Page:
Higher-order of thinking Higher-order thinking essentially means thinking that takes place in the higher-levels of the hierarchy of cognitive processing. Bloom‟s Taxonomy is the most widely accepted hierarchical arrangement of this sort in education and it can be viewed as a continuum of thinking skills starting with knowledge-level thinking and moving eventually to evaluation-level of thinking. A common example, used by Dr. Chuck Weiderhold of the application of the major categories in Bloom‟s Taxonomy, is show below, applying the taxonomy to the Pledge of Allegiance: Knowledge statements ask the student to recite the pledge. Example: “Say the pledge.” Comprehension statements ask the student to explain the meaning of words contained in the pledge. Example: “Explain what indivisible, liberty, and justice mean.” Application statements ask the student to apply understandings. Example: “Create your own pledge to something you believe in.” Analysis statements ask the student to interpret word meanings in relation to context. Example: “Discuss the meaning of „and to the Republic for which it stands‟ in terms of its importance to the pledge.” Synthesis statements ask the student to apply concepts in a new setting. Example: “Write a contract between yourself and a friend that includes an allegiance to a symbol that stands for something you both believe in.” Evaluation statements ask the student to judge the relative merits of the content and concepts contained in the subject. Example: “Describe the purpose of the pledge and assess how well it achieves that purpose. Suggest improvements.” (Wiederhold, C. (1997). The Q-Matrix/Cooperative Learning & Higher-Level Thinking. San Clemente, CA: Kagan Cooperative Learning.) When we promote higher-order thinking then, we are simply promoting thinking, along with the teaching methodologies that promote such thinking, that takes place at the higher levels of the hierarchy just provided, notably application, analysis, synthesis, and evaluation. Critical/creative/constructive thinking is closely related to higher-order thinking; they are actually inseparable. Critical/creative/constructive thinking simply means thinking processes that progress upward in the given direction. First one critically analyzes the knowledge, information, or situation. Then they creatively consider possible next-step options, and then finally, they construct a new product, decision, direction, or value. The evaluation step listed above with the Pledge of Allegiance would require this sort of thinking.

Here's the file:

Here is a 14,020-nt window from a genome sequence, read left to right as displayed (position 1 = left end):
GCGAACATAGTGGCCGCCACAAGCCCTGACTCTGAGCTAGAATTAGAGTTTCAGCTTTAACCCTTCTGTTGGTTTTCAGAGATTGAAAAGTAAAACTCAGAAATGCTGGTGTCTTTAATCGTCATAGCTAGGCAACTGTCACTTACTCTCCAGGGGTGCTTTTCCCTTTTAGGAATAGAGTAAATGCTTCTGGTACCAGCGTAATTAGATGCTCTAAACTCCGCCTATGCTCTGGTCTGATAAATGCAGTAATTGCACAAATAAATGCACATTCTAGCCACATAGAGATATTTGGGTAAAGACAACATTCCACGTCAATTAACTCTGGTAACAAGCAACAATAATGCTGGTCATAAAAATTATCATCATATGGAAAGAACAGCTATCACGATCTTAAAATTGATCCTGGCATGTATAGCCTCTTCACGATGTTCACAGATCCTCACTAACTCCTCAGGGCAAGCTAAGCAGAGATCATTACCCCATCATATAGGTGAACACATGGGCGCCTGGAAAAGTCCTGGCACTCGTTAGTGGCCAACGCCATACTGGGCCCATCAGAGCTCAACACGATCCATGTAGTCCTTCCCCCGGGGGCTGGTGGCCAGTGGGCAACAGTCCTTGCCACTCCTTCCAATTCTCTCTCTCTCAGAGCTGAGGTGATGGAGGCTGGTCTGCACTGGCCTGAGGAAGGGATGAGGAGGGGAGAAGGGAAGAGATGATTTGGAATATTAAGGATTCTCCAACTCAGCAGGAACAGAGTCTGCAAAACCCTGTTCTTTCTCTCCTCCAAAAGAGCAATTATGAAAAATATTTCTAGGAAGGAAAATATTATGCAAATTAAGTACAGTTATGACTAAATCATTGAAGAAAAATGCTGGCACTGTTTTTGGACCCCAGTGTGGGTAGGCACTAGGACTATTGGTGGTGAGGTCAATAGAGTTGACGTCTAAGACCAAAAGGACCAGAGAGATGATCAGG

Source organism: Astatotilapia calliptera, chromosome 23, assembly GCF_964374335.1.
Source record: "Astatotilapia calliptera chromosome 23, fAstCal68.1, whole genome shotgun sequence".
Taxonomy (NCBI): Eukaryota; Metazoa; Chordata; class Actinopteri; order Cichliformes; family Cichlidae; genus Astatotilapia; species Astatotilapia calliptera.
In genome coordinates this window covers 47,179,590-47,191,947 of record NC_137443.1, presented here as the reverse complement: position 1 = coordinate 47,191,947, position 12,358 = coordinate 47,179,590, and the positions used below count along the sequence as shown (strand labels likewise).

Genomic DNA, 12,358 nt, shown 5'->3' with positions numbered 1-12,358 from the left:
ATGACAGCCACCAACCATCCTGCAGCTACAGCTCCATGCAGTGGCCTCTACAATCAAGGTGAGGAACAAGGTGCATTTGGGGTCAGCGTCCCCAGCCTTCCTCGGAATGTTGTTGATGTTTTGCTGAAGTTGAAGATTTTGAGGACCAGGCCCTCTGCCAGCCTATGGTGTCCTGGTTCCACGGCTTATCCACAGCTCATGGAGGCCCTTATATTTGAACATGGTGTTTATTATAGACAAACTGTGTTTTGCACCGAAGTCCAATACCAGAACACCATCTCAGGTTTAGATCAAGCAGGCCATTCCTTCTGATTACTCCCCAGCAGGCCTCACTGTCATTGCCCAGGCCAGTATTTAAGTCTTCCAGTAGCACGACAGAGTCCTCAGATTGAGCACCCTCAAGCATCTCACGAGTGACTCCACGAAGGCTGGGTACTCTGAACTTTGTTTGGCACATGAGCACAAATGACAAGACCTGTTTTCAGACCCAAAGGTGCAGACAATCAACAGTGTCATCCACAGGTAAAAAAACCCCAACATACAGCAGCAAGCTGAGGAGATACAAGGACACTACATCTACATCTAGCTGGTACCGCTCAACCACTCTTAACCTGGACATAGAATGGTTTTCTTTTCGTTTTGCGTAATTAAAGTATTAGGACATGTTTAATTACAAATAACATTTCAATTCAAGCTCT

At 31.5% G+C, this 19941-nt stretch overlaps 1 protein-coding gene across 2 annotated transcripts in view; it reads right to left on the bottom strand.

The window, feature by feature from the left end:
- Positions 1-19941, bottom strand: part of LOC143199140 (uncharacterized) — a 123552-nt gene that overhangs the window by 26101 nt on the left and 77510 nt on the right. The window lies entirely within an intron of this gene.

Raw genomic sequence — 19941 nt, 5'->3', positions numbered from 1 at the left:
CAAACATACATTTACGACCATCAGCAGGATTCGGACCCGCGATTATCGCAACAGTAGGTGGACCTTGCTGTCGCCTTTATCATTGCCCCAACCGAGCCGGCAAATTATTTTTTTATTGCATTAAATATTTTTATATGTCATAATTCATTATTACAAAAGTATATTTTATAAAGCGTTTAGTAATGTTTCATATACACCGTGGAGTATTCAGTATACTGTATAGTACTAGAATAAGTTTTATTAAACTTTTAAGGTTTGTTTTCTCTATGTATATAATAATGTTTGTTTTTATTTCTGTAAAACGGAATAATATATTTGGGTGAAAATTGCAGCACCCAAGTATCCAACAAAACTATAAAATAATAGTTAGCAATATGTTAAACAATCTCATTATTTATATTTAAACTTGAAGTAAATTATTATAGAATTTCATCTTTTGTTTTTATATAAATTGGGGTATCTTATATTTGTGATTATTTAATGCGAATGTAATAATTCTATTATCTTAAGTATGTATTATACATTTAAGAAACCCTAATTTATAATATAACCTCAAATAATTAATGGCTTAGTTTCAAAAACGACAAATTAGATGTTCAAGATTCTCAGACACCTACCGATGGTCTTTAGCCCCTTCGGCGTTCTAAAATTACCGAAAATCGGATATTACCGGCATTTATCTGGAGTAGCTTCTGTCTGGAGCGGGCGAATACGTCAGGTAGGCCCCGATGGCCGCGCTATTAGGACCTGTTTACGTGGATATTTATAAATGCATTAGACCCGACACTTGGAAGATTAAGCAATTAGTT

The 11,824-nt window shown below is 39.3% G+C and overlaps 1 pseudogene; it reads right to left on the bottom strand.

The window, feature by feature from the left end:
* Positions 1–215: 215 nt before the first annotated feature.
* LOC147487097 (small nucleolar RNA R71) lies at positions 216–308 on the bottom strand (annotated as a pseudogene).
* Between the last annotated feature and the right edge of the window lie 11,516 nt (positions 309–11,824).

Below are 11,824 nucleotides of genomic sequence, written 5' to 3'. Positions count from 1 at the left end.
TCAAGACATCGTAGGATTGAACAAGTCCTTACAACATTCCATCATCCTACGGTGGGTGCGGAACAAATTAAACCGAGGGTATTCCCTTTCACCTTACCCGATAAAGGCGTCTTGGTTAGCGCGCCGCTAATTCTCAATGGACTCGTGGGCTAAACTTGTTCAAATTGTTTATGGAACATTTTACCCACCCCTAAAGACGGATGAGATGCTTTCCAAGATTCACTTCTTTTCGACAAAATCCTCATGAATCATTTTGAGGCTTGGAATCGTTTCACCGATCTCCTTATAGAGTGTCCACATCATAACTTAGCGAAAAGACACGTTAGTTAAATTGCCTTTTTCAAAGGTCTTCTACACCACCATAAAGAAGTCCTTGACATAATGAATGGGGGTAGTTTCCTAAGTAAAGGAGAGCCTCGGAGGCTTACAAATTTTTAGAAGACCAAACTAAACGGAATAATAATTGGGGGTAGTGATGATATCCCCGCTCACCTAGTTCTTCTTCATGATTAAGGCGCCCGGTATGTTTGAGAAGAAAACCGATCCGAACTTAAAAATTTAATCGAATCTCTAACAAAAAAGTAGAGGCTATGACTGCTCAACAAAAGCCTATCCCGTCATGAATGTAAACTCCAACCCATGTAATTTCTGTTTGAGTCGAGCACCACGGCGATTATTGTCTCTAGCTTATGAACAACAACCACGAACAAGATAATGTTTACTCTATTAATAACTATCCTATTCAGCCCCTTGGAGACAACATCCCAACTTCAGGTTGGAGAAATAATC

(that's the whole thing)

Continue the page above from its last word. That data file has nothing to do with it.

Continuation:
Reading Beyond the Lines Another way to look at higher-order thinking is to look at the reading process in typical terms and then extend the terms one step to reach higher-order thinking. That is, being able to read, being literate, typically means having the ability to decode words and understand their meanings individually and collectively. Being able to read and to comprehend the reading is generally considered thinking and involves “reading the lines” and “reading between the lines.” Higherorder thinking or literacy though, is the next crucial step, often not even thought of in the reading process, that being “reading beyond the lines.” This is so crucial because it is in reading beyond the lines that reading the lines and reading between the lines have their real value.
Instructional Elements for Fostering Higher-Order Thinking in the Classroom (Synthesized from Teaching Children to Be Literate: A Reflective Approach, by Anthony and Ula Manzo, 1995) 1. Remember to ask for it; that is, for discovery, invention, and artistic/literary creation. 2. Great curiosity and new ideas with enthusiasm; these can often lead to the most valuable “teachable moments.” 3. Expose learners to new twists on old patterns and invite looking at old patterns from new angles. 4. Constructively critique new ideas because they almost always require some fine-tuning. 5. Reset our expectations to the fact that there will be many more “misses” than “hits” when reaching for workable new ideas. 6. Learn to invite contrary, or opposing, positions; new possibilities are often discovered in this way and existing thoughts, patterns, and beliefs can be tested and strengthened.